Dishes by Chef Alessandro Gilmozzi


On one of the very last days of our Summer Trentino stay, back we are in El Molin in Cavalese, where the recently Michelin starred Chef Alessandro Gilmozzi continues to straddle creativity and tradition.

Among the many great dishes, this one impressed from the start:

It’s Ravioli with cipolla (onion) fondente parmesan cream and liquorice. The liquorice is wild, picked by the chef and his assistants on the surrounding mountains – they obviously need to keep in shape, with all the delicacies tempting them in the kitchen! This wild liquorice is very mild and confers the dish an aura, an atmosphere more than a decisive flavour, like an instrument accompanying the lead. In this case two leads, really, with parmesan and onion delicately competing for your attention.

How many times have we been disappointed by dishes advertised with this herb or that perfume, only to discover that the elusive herb flavour and perfume have forever escaped? Certainly Chef Gilmozzi knows a thing or two about the treatment of herbs and perfumes. Look at this:

Here we have (in an interesting feat of equilibrium) a lamb shank lacquered with rhododendrum honey and lavender. The tender lamb is lovingly enveloped with the aromatic honey, and the lavender here really holds centre stage. The presentation is wonderful as ever, with the colourful dried vegetables enlivening the dish in many dimensions.

Gilmozzi likes to encase perfumes and liberate them at the moment of serving, when they are still in their full vigour, as in the pigeon we had in a previous visit, and as this time:


Venison with extravergin olive oil, pink moscato sauce and small vegetables in a thyme perfumed pot (at the back in the photo).

But, as far as herbs are concerned, this was where a pinnacle was reached:

This variation of crème brulees’ with ‘perfumes from Lagorai’ (a mountain chain in the region), beside being technically perfect as far as the basic dessert is concerned, offers an admirable escalation of strong, clear flavours: lavender, mint, lemon balm (melissa officinalis) and mountain pine (pinus mugo), the last one really hitting your senses with its resinous punch. What a brilliant endpoint to a great dinner.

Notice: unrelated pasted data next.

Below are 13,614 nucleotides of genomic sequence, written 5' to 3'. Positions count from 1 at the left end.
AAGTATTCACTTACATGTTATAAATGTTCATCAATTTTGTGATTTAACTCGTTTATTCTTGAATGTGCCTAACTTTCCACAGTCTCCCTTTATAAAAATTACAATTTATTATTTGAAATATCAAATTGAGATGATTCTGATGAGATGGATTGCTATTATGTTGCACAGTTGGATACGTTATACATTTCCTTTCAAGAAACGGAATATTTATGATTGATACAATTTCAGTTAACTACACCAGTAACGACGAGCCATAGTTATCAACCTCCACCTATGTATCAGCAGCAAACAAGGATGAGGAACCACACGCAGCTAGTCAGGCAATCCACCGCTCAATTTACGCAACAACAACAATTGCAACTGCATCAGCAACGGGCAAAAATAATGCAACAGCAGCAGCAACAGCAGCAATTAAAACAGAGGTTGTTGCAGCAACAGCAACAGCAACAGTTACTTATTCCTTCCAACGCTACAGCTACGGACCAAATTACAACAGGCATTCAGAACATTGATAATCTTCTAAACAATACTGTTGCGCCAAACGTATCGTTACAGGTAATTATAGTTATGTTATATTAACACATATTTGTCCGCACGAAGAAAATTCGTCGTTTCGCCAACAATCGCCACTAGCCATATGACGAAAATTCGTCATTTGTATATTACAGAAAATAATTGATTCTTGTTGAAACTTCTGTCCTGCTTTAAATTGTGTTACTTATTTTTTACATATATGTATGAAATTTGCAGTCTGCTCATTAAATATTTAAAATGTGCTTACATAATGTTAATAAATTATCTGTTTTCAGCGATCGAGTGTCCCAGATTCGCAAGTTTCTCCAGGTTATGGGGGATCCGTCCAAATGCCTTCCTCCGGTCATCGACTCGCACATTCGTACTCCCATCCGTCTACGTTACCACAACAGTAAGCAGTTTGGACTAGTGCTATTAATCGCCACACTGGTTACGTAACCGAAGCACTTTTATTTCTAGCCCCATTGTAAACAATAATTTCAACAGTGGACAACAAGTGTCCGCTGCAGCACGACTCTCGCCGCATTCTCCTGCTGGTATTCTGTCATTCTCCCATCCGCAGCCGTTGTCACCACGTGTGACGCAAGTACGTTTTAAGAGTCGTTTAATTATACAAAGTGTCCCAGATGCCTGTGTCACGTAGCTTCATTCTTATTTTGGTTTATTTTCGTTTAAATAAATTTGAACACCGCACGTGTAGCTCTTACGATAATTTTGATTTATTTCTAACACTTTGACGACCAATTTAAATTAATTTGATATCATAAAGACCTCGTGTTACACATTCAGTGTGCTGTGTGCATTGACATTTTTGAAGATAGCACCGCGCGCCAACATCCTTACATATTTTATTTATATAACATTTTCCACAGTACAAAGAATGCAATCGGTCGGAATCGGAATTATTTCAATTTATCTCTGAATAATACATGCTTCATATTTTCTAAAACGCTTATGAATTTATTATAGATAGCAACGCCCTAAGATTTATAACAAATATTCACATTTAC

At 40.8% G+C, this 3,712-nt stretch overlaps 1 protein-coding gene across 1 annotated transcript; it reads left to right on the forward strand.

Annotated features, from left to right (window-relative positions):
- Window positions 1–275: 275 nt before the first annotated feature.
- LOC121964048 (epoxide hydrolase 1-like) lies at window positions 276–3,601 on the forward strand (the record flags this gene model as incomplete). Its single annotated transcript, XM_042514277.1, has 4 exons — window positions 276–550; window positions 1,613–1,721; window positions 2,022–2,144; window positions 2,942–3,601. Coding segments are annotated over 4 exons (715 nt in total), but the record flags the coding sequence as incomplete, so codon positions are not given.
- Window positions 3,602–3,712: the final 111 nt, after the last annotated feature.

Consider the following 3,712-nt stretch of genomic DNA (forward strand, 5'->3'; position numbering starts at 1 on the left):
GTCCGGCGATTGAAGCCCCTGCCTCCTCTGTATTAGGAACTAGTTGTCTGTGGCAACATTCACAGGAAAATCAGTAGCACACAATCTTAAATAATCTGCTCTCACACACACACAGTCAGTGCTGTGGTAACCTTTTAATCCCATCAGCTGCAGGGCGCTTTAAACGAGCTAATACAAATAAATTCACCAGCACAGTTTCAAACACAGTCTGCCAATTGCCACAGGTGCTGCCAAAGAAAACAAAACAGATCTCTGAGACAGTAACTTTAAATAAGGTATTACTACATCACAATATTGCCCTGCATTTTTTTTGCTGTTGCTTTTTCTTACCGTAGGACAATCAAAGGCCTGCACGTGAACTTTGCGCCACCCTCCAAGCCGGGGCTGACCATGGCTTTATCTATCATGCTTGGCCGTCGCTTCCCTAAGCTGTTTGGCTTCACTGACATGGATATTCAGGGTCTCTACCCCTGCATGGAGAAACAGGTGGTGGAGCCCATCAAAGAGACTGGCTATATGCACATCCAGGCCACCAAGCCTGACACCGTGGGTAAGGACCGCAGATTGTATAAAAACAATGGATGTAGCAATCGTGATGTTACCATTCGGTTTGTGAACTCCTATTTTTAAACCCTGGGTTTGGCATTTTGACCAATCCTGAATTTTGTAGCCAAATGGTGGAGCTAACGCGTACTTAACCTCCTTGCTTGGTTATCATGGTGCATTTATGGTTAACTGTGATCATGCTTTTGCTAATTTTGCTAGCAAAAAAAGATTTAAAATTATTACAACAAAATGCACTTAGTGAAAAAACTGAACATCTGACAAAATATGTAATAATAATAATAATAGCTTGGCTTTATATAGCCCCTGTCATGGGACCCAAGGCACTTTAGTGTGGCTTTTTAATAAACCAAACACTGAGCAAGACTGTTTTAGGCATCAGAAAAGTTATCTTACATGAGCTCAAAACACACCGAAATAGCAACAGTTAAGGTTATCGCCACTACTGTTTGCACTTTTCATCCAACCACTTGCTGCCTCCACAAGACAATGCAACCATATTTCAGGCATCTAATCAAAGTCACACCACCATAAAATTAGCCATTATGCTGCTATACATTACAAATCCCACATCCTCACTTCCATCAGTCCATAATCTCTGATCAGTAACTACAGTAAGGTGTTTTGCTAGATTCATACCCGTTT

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2 comments on “Dishes by Chef Alessandro Gilmozzi

  1. jujumiro says:

    Their price has gone up from 47 euro to 65 euro for exactly the same 'classic' menu (40 percent of increase in 2 years). If they go public, I'm definitely buying their stock!! :PCouple annoying things: 1)if ordering a menu, the whole table has to take exactly the same menu. 2) no photo is allowed.

  2. Man-Woman says:

    Thanks for your comments and update (we are no longer updating this blog ourselves so contributions from readers are even more welcome).It was probably the prices before the increase which were out of line with the market – you will not find another starred restaurants in Italy that offers a tasting menu for much less than that, and indeed most restaurants of similar quality will charge more. Trentino has particularly low prices (already in neighbouring Alto Adige they are higher). In Italy, as well as in the UK, it is not too uncommon to request that a tasting menu is served for the whole table. HOWEVER, most restaurants will be happy to accommodate reasonable alterations if you ask the manager. Just ask!The really annoying thing is the no-photo rule!

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